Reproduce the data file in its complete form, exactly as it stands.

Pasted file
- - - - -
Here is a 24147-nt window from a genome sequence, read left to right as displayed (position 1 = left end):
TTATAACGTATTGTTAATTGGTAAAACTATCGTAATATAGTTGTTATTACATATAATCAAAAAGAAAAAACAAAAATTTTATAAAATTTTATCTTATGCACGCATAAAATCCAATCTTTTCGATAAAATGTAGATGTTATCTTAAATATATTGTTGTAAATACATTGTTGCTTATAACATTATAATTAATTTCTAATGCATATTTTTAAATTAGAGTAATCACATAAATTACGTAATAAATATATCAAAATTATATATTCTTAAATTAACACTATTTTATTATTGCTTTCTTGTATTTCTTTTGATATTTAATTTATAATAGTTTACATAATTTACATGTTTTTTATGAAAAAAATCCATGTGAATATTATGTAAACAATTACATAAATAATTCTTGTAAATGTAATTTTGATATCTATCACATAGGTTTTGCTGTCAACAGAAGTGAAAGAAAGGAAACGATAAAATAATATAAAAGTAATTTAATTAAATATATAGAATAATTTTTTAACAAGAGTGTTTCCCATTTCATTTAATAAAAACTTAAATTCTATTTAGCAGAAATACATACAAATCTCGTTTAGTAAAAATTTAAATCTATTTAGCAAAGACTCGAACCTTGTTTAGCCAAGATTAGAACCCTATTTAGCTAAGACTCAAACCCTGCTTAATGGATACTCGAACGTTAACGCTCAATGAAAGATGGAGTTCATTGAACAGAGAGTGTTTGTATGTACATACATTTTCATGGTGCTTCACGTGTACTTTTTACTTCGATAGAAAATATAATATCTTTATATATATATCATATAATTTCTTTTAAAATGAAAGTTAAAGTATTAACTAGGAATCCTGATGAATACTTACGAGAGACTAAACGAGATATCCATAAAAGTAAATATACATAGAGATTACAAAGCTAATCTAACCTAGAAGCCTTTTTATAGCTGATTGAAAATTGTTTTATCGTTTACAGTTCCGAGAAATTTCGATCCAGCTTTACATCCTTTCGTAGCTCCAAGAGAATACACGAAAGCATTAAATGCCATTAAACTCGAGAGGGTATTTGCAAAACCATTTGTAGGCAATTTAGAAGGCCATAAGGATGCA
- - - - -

Here is a 24147-nt window from a genome sequence, read left to right as displayed (position 1 = left end):
TTATAACGTATTGTTAATTGGTAAAACTATCGTAATATAGTTGTTATTACATATAATCAAAAAGAAAAAACAAAAATTTTATAAAATTTTATCTTATGCACGCATAAAATCCAATCTTTTCGATAAAATGTAGATGTTATCTTAAATATATTGTTGTAAATACATTGTTGCTTATAACATTATAATTAATTTCTAATGCATATTTTTAAATTAGAGTAATCACATAAATTACGTAATAAATATATCAAAATTATATATTCTTAAATTAACACTATTTTATTATTGCTTTCTTGTATTTCTTTTGATATTTAATTTATAATAGTTTACATAATTTACATGTTTTTTATGAAAAAAATCCATGTGAATATTATGTAAACAATTACATAAATAATTCTTGTAAATGTAATTTTGATATCTATCACATAGGTTTTGCTGTCAACAGAAGTGAAAGAAAGGAAACGATAAAATAATATAAAAGTAATTTAATTAAATATATAGAATAATTTTTTAACAAGAGTGTTTCCCATTTCATTTAATAAAAACTTAAATTCTATTTAGCAGAAATACATACAAATCTCGTTTAGTAAAAATTTAAATCTATTTAGCAAAGACTCGAACCTTGTTTAGCCAAGATTAGAACCCTATTTAGCTAAGACTCAAACCCTGCTTAATGGATACTCGAACGTTAACGCTCAATGAAAGATGGAGTTCATTGAACAGAGAGTGTTTGTATGTACATACATTTTCATGGTGCTTCACGTGTACTTTTTACTTCGATAGAAAATATAATATCTTTATATATATATCATATAATTTCTTTTAAAATGAAAGTTAAAGTATTAACTAGGAATCCTGATGAATACTTACGAGAGACTAAACGAGATATCCATAAAAGTAAATATACATAGAGATTACAAAGCTAATCTAACCTAGAAGCCTTTTTATAGCTGATTGAAAATTGTTTTATCGTTTACAGTTCCGAGAAATTTCGATCCAGCTTTACATCCTTTCGTAGCTCCAAGAGAATACACGAAAGCATTAAATGCCATTAAACTCGAGAGGGTATTTGCAAAACCATTTGTAGGCAATTTAGAAGGCCATAAGGATGCA